The End of the World: Confusion in The Leftovers



Confusion, Understanding, Knowledge, Ignorance, Wittgenstein, Kuhn


The Leftovers begins nearly three years after 2% of the world’s population disappears, around 140 million people, in an event now commonly known as the Sudden Departure. The characters are still suffering from the emotional trauma caused by that event. The severity of that trauma decreases the further a person is emotionally from one of the Departed. It may be absent in some, for example, some residents of Jarden, Texas, the only city that did not lose anyone in the Sudden Departure, though sympathy or compassion have likely caused some degree of trauma in most people. The Sudden Departure has also caused epistemic injuriesand these have afflicted everyone; these are injuries that harm to ability to know and understand. There is first of all the ignoranceabout the Sudden Departure. No one knows what caused the Sudden Departure. Some may think they know by believing any of various competing theories. It seems most others accept their ignorance, although they are not all necessarily content with it. The show’s narrative favors no explanation; in fact, the show is more an examination of the effects of this mysterious event on its characters than an investigation of the mystery itself. But the effects of the mystery surrounding the Sudden Departure have caused more than ignorance in the characters. It is not consistent with many things they (and we) believe. People are not supposed to disappear like that. That is something that has never happened, and it does not fit with what we know about the world. This has left the characters confused. Confusion is the cognitive condition of holding disorganized, including incompatible, beliefs. The effects of it are more severe than ignorance. To cure ignorance requires only being taught or learning something new. To remedy confusion, we must reorganize our beliefs or, if that fails, change what we believe and maybe even the way we believe.

In this article, I explore the effects of confusion on the characters of The Leftovers, including their different strategies for remedying it. I draw on Thomas Kuhn’s examination of anomalies in science to explain some of these effects. Not much else has been written by philosophers on confusion, but there has been a lot written recently on what I identify as its cure, understanding. I draw on recent research on understanding by philosophers such as Linda Zagzebski, Catherine Elgin, Jonathan Kvanvig, and Duncan Pritchard to explain how we can cure our confusions. If we fail in that endeavor, as many of the characters do, we may despair of ever understanding and turn into skeptics, even nihilists. The Guilty Remnant are an example of this reaction to confusion. Confusion can also lead one to become overly credulous, as depicted by many characters throughout the series. It may even prompt one to adopt entirely new ways of believing. I elaborate on this last strategy by drawing on the writings of Ludwig Wittgenstein. It is powerfully portrayed in the final season.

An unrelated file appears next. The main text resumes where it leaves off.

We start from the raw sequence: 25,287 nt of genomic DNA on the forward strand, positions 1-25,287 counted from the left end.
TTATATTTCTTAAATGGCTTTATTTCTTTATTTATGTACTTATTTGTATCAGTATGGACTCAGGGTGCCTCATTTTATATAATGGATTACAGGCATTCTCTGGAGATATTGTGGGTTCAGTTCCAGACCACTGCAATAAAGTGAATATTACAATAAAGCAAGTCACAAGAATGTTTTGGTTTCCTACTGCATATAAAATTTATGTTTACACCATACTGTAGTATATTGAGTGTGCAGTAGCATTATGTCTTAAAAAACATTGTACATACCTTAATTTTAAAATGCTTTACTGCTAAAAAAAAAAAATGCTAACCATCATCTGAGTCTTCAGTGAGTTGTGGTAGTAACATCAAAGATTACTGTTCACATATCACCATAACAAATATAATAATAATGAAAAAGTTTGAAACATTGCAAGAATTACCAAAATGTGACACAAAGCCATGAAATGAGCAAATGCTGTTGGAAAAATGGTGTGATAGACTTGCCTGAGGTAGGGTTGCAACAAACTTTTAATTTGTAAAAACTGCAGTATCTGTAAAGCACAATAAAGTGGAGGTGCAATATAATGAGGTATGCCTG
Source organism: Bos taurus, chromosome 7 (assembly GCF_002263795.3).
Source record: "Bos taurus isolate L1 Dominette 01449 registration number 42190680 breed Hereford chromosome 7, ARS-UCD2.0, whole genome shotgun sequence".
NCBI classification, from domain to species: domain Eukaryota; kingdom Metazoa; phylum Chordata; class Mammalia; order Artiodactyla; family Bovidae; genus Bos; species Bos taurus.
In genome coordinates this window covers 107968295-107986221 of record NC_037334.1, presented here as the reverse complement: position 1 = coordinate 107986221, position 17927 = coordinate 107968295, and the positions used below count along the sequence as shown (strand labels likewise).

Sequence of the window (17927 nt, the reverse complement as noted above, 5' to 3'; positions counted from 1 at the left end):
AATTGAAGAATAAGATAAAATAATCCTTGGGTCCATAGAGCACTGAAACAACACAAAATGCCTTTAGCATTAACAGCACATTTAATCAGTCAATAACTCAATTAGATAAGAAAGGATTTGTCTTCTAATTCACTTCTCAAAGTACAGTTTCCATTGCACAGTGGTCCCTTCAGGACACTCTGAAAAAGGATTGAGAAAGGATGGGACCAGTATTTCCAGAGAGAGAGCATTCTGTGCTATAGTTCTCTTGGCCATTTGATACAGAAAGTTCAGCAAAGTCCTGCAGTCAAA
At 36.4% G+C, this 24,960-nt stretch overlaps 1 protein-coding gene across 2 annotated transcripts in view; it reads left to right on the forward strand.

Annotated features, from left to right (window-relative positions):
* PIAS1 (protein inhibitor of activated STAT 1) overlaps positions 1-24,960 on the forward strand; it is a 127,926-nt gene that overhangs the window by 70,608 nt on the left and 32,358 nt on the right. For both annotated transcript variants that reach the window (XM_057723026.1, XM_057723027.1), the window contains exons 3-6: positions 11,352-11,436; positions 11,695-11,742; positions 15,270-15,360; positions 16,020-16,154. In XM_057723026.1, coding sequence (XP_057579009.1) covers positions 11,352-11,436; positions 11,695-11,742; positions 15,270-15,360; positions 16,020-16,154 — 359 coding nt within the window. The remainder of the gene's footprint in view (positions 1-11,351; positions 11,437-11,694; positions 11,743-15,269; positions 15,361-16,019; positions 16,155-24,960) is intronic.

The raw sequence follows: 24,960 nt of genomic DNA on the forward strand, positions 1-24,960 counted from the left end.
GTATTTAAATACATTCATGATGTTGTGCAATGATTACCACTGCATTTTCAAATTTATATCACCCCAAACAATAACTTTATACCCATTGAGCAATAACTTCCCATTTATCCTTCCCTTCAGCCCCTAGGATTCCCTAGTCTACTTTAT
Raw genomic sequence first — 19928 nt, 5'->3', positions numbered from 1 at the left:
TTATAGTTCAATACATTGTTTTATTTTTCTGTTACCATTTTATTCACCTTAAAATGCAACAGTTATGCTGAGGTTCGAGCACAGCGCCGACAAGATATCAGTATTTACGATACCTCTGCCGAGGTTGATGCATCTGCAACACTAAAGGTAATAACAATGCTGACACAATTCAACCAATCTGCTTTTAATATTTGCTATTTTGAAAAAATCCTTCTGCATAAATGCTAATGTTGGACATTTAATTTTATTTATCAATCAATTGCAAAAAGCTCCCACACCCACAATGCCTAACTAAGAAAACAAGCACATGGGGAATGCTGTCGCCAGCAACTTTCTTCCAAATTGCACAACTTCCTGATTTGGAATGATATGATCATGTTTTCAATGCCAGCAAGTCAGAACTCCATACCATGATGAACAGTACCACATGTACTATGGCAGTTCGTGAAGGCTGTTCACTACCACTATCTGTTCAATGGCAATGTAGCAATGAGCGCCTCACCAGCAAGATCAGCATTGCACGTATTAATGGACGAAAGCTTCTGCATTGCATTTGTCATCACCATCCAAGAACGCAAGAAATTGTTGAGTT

I endeavor to show how these reactions to confusion, along with attempted remedies, occur for the confusions we face in our world. While none perhaps reach the magnitude of the confusion caused by the Sudden Departure, our confusions can range over facts that are of great importance to our lives, such as political or scientific facts. They can also be about small events, such as a missing phone or set of keys and the other small incongruities we often experience. All these confusions can cause anxiety, even despair, and they can have deleterious cognitive and/or epistemic effects. A study of the The Leftovers may improve our understanding of confusions, including strategies for dealing with these effects.

Author Biography

Keith Dromm, Louisiana Scholars’ College at Northwestern State University

Dr. Keith Dromm is a Professor of Philosophy in the Louisiana Scholars' College at Northwestern State University. He earned a Ph.D. in philosophy from the University of Illinois at Urbana-Champaign and a B.A. from The Evergreen State College. 

He was awarded the Excellence in Teaching Award for the Louisiana Scholars' College in 2019. He was awarded the Mildred Hart Bailey Research Award from Northwestern State University in 2008. 

He teaches a variety of courses, including Introduction to PhilosophyModern PhilosophyContemporary Analytic PhilosophyPhilosophy of Film, and courses in the Scholars' core curriculum. He has also created some unique courses for NSU, including Post-World War II American Avant-garde and Proust, Autobiography, and the Philosophy of Self

He has written the books Wittgenstein on Rules and Nature (2008) and Sexual Harassment: An Introduction to the Conceptual and Ethical Issues (2012). He co-edited, with his wife Heather Salterthe anthology The Catcher in the Rye and Philosophy (2012). He has contributed chapters to several anthologies, such as The Philosophy of Documentary Film (2017), Jane Austen and Philosophy (2016) (co-written with Heather Salter), and Inception and Philosophy (2011). He has also written articles for various academic journals and presented his research at conferences throughout the United States and Europe.




How to Cite

Dromm, K. (2021). The End of the World: Confusion in The Leftovers. Cinema: Journal of Philosophy and the Moving Image, (13), 93–105. Retrieved from